Bush–British Prime Minister Tony Blair and Spanish Prime Minister Jose Maria Aznar had agreed on Sunday to give diplomacy one more day in hopes of winning a Security Council majority but quickly abandoned the attempt.
Bush spoke to both Blair and Aznar on Monday morning and the decision was made to end the talking at the United Nations because it was clear they could not get a majority.
"The United Nations has failed to enforce its own deman’s that Iraq immediately disarm. As a result–the diplomatic window has been closed,” Fleischer said.
The United States was guaranteed the support of only Britain–Spain and Bulgaria on the 15-nation Security Council.
Public opinion in Europe–Asia and the Middle East has been overwhelmingly opposed to a war. Anti-war leaders are likely to argue that by going to war without Security Council sanction–the US is violating the UN Charter and international law.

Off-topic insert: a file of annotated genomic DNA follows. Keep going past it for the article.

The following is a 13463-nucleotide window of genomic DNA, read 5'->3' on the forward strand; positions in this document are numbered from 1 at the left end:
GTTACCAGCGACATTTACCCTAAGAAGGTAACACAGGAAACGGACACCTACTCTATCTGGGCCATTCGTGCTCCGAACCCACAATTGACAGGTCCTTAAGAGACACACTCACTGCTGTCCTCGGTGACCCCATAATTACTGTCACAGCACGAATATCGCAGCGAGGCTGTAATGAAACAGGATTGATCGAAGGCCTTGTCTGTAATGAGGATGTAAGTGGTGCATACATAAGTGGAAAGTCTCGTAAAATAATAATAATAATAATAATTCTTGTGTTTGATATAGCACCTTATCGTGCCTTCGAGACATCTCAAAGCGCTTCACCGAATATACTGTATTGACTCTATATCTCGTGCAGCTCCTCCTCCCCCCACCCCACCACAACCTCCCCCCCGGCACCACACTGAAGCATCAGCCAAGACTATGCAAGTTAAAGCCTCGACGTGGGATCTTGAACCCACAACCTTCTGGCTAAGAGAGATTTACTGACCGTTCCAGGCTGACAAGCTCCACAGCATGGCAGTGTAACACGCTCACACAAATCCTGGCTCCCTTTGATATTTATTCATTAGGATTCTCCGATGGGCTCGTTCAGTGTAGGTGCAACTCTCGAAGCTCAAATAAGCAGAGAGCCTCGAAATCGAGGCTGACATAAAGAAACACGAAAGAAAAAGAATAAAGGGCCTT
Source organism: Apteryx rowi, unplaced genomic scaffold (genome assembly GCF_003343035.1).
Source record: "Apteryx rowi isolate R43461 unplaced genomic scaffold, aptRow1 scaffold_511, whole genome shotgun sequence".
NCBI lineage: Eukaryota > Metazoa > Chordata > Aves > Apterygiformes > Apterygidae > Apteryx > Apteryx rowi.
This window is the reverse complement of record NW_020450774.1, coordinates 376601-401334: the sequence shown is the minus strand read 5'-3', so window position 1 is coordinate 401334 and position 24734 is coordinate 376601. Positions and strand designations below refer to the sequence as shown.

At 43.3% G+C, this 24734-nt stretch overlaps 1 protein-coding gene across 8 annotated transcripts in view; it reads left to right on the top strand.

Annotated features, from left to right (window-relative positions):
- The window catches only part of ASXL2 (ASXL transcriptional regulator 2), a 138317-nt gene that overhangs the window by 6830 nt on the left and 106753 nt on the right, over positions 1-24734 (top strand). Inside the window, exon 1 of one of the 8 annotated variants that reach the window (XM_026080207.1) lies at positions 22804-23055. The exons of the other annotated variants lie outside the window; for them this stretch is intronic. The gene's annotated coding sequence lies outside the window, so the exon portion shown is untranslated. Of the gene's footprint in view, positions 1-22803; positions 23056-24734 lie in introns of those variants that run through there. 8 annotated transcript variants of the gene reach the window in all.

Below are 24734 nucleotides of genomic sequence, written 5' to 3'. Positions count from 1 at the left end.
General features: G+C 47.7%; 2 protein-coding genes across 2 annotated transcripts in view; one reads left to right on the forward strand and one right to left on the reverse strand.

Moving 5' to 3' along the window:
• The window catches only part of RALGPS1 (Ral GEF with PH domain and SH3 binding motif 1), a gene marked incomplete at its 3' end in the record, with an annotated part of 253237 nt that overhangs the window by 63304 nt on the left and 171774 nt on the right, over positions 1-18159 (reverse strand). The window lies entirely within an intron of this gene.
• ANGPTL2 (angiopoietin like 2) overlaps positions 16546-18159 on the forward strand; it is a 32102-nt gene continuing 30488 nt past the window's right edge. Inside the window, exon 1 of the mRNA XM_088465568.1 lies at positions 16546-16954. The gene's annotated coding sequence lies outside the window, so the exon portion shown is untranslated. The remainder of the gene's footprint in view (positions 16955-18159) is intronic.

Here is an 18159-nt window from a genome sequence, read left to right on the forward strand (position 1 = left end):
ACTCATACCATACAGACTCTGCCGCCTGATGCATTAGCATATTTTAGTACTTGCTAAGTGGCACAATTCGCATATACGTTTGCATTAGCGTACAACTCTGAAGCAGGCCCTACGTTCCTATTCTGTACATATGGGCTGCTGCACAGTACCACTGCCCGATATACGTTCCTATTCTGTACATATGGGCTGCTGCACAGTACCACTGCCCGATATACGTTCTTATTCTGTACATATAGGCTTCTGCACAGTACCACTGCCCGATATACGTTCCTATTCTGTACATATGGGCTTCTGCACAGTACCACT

"We believe the use of force against Iraq–especially with reference to previous resolutions of the UN Security Council–has no grounds–including legal grounds,” said Russian Foreign Minister Igor Ivanov.
But Powell said: "We believe that our actions now are supported by international law.” The United States argues it has the authority to disarm Iraq under a long series of previous UN resolutions dating back to the last Gulf War.
The United States and its allies have argued Saddam continued to pursue and conceal chemical and biological weapons programs that posed a deadly threat.
In London–Blair faced a political crisis. Much of his Labor Party opposed war and Robin Cook–the British government’s leader in parliament and former foreign secretary–resigned in protest. One more minister was expected to follow.
The British parliament will vote on Tuesday on participating in a war–with the opposition Conservatives expected to cancel out any rebellion in Blair’s party.
Reporters with US and British units in Kuwait spoke of increased military activity on their side of the Iraqi border while jittery Baghdad residents stocked up on food and gas.